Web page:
Mubarakan review: Anil Kapoor is jhakaas in this family entertainer

Release Date: 28 Jul 2017 / Rated: U/A / 02hr 36min

Cinestaan Rating

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Keyur Seta

Director Anees Bazmee narrates a hugely complicated storyline without too much confusion. 

Arjun Kapoor plays a double role in Anees Bazmee’s Mubarakan while Anil Kapoor plays his larger-than-life uncle. But it is difficult to say who plays the central character. This question, however, doesn’t bother you much as the film is an entertainer, despite its share of minuses. Not many would have expected this after watching the trailers.

Mubarakan starts in the 1990s when a man (Sanjay Kapoor) and his wife are killed in a car accident, but their twins, Karan and Charan, survive. The responsibility of bringing them up lands in the lap of Kartar Singh (Anil Kapoor). But as the task is too difficult for him, he makes his brother (Pavan Malhotra) and sister (Ratna Pathak Shah) adopt Charan and Karan, respectively. 

Therefore, Karan grows up in London and Charan in Punjab as the respective families stay in the UK and in India. Karan’s parents decide to fix his marriage with their business partner’s daughter Binkle (Athiya Shetty). But since he already has a girlfriend in Sweety (Ileana D’Cruz), he asks Charan’s parents to consider him for Binkle. However, Charan secretly loves Nafisa (Neha Sharma). Kartar Singh arrives to solve the problem but ends up creating more problems.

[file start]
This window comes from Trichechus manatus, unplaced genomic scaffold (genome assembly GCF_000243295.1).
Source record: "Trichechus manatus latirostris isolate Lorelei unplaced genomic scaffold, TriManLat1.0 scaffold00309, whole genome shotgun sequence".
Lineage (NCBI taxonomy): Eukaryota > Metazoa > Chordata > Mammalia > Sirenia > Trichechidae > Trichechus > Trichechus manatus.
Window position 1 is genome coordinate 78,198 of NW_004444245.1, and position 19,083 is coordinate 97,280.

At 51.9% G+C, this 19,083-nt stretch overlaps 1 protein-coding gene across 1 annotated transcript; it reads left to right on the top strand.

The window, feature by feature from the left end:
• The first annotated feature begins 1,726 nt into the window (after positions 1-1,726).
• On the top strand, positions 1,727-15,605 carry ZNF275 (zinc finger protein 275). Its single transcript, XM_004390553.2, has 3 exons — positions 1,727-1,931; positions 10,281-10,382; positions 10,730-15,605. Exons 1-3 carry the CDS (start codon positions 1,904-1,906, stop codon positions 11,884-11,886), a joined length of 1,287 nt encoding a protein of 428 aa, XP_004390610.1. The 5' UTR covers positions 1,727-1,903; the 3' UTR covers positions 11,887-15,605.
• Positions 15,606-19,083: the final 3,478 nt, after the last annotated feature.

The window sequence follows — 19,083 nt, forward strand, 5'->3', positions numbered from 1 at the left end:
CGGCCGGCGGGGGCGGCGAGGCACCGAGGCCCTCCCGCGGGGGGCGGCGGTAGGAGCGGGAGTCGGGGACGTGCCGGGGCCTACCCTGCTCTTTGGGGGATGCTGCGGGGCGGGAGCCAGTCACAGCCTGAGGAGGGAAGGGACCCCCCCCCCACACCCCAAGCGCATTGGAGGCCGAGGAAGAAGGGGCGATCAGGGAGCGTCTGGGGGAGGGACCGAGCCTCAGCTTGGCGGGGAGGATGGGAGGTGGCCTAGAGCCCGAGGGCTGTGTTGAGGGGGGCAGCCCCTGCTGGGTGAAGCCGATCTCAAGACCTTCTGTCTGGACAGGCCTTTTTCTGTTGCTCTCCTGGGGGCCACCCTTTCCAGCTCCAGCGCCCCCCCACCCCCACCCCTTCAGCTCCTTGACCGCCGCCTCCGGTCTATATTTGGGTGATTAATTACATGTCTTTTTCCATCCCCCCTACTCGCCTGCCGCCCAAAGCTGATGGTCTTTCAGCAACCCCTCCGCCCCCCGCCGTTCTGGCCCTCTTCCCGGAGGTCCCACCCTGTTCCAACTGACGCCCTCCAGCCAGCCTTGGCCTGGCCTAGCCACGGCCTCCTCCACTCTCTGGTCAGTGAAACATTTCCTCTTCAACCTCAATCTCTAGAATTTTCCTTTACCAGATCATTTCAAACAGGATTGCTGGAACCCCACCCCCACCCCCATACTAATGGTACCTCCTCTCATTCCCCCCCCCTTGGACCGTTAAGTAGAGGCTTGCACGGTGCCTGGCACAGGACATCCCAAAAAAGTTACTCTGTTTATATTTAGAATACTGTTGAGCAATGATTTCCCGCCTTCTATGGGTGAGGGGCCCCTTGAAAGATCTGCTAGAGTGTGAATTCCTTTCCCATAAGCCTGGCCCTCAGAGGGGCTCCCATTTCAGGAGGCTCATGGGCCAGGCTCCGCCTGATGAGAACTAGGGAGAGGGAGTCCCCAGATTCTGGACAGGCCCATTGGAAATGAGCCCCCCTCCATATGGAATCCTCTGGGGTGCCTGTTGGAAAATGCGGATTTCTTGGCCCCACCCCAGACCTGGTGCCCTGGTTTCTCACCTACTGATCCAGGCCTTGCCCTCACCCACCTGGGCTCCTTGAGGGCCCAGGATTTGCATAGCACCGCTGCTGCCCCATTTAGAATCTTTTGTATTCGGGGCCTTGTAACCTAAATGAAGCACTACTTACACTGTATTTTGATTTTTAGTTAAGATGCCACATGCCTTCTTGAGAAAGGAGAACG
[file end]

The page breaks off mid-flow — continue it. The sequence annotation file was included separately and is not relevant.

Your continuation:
This might sound like an overstatement, but Mubarakan has one of the most complicated storylines one could find. To narrate it visually without creating too much confusion in the minds of the audience, that too while providing laughter, is quite an achievement. The writing has exploited the plot well to create situational humour and one-liners which don’t look forced unlike in some other films of this genre. This includes the senior Kapoor’s character’s hilarious ideas, which stay with you long after the film.

Mubarakan could have been a superlative family comic saga but for some issues with the second half. The manner in which two important characters fall in love with two different people is highly unconvincing and lazy, even by the standards of mindless entertainers. You can’t ignore it as this is not just a little subplot but an important part of the story. The confusion born out of the plot is overdone during the pre-climax while the climax is unnecessarily stretched. 

A film that aims to be an out-and-out entertainer must have at least two or three impressive songs. The tracks in Mubarakan go well with the content. But there is not a single song that is impressive enough for you to think about it after the film. 

The visual quality of the film is enchanting as far as technicalities are concerned. Though very few would notice it, the editing plays a large role in transforming one situation into another in such a complex plot. The camerawork is decent but there are too many aerial shots of London. 

Mubarakan has a huge star cast and most of them live up to the occasion. Arjun Kapoor isn’t known as a great actor and he isn’t flawless here. But he succeeds decently in the difficult task of playing two different characters. Anil Kapoor, however, rules the film. Despite the junior Kapoor playing a double role, it is he who walks home with the maximum applause for his comic timing and high energy. 

Ileana D’Cruz is average. She doesn’t look comfortable in her role. Athiya Shetty is a disappointment. She struggles with her dialogue delivery and expressions. Of the main female cast, it is Neha Sharma who is most impressive despite her limited screen time. Pavan Malhotra and Ratna Pathak Shah prove their versatility once again. The actor playing Ileana D’Cruz's father gives a naturally funny performance. 

Overall, Mubarakan can be seen once for the entertainment and laughter it offers.